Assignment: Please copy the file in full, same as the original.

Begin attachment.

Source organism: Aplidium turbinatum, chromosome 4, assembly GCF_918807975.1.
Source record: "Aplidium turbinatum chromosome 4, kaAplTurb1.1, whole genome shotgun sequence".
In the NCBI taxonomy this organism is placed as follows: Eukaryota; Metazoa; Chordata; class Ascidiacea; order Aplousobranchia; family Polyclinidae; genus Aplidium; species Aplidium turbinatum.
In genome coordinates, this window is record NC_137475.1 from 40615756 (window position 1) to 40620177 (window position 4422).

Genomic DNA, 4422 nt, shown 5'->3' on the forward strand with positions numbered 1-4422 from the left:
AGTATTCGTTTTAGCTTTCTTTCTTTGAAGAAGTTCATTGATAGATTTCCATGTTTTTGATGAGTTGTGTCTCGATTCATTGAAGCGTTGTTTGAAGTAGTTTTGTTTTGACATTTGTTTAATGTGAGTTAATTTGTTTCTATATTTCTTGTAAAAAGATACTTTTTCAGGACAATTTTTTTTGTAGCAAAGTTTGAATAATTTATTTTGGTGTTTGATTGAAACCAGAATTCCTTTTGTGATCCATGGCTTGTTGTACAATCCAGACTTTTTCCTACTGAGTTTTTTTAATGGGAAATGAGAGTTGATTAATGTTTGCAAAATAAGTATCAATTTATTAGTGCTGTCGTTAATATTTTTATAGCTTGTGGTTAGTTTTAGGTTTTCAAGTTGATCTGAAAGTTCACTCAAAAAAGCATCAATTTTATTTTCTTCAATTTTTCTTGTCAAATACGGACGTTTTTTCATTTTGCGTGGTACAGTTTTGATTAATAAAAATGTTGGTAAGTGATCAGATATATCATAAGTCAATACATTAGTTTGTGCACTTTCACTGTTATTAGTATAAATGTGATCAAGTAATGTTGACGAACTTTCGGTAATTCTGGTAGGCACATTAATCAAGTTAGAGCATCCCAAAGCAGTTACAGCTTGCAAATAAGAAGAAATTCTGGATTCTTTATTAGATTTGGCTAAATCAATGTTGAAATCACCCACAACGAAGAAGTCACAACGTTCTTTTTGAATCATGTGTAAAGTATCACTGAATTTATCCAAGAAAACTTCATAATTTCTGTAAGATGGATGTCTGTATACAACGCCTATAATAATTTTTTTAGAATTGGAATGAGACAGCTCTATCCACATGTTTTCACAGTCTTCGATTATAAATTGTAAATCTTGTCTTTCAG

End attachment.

Source organism: Aplidium turbinatum, chromosome 4, assembly GCF_918807975.1.
Source record: "Aplidium turbinatum chromosome 4, kaAplTurb1.1, whole genome shotgun sequence".
In the NCBI taxonomy this organism is placed as follows: Eukaryota; Metazoa; Chordata; class Ascidiacea; order Aplousobranchia; family Polyclinidae; genus Aplidium; species Aplidium turbinatum.
In genome coordinates, this window is record NC_137475.1 from 40615756 (window position 1) to 40620177 (window position 4422).

Genomic DNA, 4422 nt, shown 5'->3' on the forward strand with positions numbered 1-4422 from the left:
AGTATTCGTTTTAGCTTTCTTTCTTTGAAGAAGTTCATTGATAGATTTCCATGTTTTTGATGAGTTGTGTCTCGATTCATTGAAGCGTTGTTTGAAGTAGTTTTGTTTTGACATTTGTTTAATGTGAGTTAATTTGTTTCTATATTTCTTGTAAAAAGATACTTTTTCAGGACAATTTTTTTTGTAGCAAAGTTTGAATAATTTATTTTGGTGTTTGATTGAAACCAGAATTCCTTTTGTGATCCATGGCTTGTTGTACAATCCAGACTTTTTCCTACTGAGTTTTTTTAATGGGAAATGAGAGTTGATTAATGTTTGCAAAATAAGTATCAATTTATTAGTGCTGTCGTTAATATTTTTATAGCTTGTGGTTAGTTTTAGGTTTTCAAGTTGATCTGAAAGTTCACTCAAAAAAGCATCAATTTTATTTTCTTCAATTTTTCTTGTCAAATACGGACGTTTTTTCATTTTGCGTGGTACAGTTTTGATTAATAAAAATGTTGGTAAGTGATCAGATATATCATAAGTCAATACATTAGTTTGTGCACTTTCACTGTTATTAGTATAAATGTGATCAAGTAATGTTGACGAACTTTCGGTAATTCTGGTAGGCACATTAATCAAGTTAGAGCATCCCAAAGCAGTTACAGCTTGCAAATAAGAAGAAATTCTGGATTCTTTATTAGATTTGGCTAAATCAATGTTGAAATCACCCACAACGAAGAAGTCACAACGTTCTTTTTGAATCATGTGTAAAGTATCACTGAATTTATCCAAGAAAACTTCATAATTTCTGTAAGATGGATGTCTGTATACAACGCCTATAATAATTTTTTTAGAATTGGAATGAGACAGCTCTATCCACATGTTTTCACAGTCTTCGATTATAAATTGTAAATCTTGTCTTTCAG